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Wed Jan 21, 2015, 12:21 PM

TTP Isn’t the Only ‘Trade’ Takeover Busting Our Sovereignty



http://www.commondreams.org/views/2015/01/20/troubled-ttip-isnt-only-trade-takeover-busting-our-sovereignty

Even as controversial ‘trade’ deal, TTIP, sputters, other deals to give corporations as much power as countries are being negotiated even more secretively.

Billed as the biggest trade agreement ever, the Transatlantic Trade and Investment Partnership is in trouble. Started in July 2013, negotiators hoped to have it wrapped up by the end of 2014. The deadline has now slipped to the end of 2015, but that too looks unlikely. So far the talks have achieved little in terms of reaching agreement for specific market sectors. And they are facing increasing scepticism because of TTIP’s plans to deregulate goods and services like health through “harmonisation” of EU and US standards – something that in practice usually means leveling down.

The most contentious area is undoubtedly that of Investor-State Dispute Settlement (ISDS) which enables companies to sue for alleged losses caused by government actions. Originally, these were intended to cover physical expropriation, but companies now use ISDS to make claims for “indirect expropriation” of future profits. This might be something as simple as bringing in plain cigarette packs or health warnings, or refusing to grant a patent for medicines.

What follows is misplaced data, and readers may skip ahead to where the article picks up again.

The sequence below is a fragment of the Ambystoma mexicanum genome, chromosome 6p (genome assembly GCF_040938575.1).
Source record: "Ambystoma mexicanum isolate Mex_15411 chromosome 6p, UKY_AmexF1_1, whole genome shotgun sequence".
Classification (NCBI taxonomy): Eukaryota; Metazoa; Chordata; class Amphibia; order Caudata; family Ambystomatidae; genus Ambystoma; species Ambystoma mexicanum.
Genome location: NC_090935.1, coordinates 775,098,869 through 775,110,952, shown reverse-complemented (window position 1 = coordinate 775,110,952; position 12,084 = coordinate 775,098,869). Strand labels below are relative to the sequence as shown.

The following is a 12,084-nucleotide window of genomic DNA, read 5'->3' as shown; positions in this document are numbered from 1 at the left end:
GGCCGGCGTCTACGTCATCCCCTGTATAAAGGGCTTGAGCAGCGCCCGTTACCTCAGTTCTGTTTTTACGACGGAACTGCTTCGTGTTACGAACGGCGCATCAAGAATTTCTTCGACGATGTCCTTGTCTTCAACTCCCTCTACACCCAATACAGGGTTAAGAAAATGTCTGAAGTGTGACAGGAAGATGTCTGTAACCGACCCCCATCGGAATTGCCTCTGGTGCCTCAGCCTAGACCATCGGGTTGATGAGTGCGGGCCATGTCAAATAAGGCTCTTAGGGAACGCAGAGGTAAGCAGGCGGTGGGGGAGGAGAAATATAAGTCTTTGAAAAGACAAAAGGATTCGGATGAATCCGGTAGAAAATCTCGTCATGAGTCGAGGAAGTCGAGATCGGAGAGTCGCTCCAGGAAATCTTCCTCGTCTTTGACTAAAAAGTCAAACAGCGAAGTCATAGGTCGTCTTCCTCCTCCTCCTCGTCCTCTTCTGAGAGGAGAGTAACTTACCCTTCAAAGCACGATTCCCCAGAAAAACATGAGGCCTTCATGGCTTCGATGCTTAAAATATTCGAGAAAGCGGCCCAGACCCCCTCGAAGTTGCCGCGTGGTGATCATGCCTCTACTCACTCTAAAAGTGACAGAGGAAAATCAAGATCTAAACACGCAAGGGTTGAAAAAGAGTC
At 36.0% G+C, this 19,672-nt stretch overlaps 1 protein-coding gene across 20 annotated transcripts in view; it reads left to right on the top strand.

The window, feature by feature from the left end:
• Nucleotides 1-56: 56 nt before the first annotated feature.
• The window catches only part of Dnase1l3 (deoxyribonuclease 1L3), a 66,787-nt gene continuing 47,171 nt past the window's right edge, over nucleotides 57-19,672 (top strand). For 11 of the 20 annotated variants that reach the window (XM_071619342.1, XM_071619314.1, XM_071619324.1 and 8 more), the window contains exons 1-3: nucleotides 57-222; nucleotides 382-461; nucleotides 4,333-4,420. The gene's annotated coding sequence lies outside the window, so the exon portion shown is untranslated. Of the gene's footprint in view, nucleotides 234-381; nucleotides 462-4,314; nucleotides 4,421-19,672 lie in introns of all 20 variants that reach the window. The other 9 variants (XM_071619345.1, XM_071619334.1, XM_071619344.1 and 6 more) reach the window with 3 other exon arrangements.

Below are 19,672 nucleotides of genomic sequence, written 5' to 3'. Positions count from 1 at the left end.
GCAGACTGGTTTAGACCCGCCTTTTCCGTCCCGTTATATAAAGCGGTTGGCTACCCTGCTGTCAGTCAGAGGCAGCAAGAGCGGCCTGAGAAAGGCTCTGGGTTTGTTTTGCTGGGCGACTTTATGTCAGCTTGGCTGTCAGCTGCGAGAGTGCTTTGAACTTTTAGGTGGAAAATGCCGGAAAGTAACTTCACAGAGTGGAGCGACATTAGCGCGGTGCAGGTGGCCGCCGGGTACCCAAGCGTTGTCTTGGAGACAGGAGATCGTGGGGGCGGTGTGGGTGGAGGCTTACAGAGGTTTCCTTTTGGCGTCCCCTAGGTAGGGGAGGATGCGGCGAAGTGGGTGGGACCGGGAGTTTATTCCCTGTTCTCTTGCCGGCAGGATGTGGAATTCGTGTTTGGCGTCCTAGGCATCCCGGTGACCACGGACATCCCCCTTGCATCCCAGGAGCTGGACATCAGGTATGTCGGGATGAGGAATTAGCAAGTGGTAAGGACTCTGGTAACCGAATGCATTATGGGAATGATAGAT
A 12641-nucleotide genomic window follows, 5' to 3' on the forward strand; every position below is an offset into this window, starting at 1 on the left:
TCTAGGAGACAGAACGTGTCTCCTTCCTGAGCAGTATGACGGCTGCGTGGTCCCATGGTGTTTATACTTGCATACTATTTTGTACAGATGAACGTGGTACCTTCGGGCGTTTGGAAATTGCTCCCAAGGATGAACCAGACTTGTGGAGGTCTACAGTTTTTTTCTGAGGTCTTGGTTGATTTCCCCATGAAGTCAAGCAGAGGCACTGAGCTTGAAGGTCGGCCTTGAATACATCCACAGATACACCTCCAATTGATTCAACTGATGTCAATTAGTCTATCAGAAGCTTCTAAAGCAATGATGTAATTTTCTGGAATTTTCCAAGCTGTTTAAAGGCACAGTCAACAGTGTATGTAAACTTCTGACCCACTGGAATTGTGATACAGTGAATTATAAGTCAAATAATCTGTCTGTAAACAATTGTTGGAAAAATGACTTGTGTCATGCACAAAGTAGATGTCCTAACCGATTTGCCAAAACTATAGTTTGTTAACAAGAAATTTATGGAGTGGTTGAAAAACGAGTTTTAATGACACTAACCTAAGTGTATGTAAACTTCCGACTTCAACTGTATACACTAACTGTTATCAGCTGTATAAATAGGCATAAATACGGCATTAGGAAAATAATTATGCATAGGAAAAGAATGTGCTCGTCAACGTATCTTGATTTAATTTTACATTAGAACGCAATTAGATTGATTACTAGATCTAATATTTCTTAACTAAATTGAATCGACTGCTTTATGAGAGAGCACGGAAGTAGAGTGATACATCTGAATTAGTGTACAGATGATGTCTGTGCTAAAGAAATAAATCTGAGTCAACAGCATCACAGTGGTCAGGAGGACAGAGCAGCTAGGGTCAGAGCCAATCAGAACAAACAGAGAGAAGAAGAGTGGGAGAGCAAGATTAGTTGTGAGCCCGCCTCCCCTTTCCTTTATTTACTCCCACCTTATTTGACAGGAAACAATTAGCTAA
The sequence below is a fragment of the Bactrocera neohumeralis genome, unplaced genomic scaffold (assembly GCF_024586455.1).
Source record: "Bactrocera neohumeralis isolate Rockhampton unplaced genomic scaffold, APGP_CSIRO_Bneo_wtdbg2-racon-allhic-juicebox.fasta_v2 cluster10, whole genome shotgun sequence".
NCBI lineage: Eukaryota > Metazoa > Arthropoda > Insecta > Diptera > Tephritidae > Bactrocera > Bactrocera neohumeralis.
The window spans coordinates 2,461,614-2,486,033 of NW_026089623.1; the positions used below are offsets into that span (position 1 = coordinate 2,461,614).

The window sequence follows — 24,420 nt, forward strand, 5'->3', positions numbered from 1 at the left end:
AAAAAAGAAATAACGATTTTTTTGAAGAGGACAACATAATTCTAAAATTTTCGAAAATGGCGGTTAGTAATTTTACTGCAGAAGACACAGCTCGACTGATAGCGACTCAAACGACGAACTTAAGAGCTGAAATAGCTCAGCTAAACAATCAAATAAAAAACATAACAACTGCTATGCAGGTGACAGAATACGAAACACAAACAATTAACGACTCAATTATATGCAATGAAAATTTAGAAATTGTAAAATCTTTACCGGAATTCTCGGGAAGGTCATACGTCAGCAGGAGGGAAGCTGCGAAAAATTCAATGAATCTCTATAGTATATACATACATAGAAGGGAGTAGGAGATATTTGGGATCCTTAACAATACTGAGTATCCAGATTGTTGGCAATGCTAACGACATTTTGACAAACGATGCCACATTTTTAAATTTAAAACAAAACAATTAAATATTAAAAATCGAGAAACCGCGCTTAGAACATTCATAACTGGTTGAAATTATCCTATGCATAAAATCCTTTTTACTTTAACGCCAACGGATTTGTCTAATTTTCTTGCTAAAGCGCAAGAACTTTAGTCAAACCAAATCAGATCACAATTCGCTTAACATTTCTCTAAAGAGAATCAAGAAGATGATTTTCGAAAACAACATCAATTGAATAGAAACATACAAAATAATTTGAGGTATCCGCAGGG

ISDS not a new idea: it has been included in bilateral trade agreements for decades. But those were generally between Western nations looking to invest in developing countries that were keen to attract foreign companies. The ISDS mechanism was there to protect investments in regions where legal systems were often weak and governments capricious.

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Response to Ferd Berfel (Original post)

Wed Jan 21, 2015, 12:23 PM

1. Cue the folks who say this is all about raising wages and working conditions. Bullshit.

 

That won't happen, but the real thrust is the corporate investment state takeover.

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Response to djean111 (Reply #1)

Wed Jan 21, 2015, 01:24 PM

3. It sure isn't about raising our wages or improving our shit labor and environmental protections

which they love to imply hoping to catch the gullible in the dragnets.

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Response to Ferd Berfel (Original post)

Wed Jan 21, 2015, 01:19 PM

2. K&R!!

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Response to Ferd Berfel (Original post)

Wed Jan 21, 2015, 01:46 PM

4. We will all be making the same wages as the Asian countries

Universal Slave labor is what the corps have been after for some time. Why they busted the Unions, brought in slave labor through our borders, and dumbed down our education system.
The generations to come will never know the middle class we grew up with.
This is intentional to create and keep forever, what GW called an "ownership society"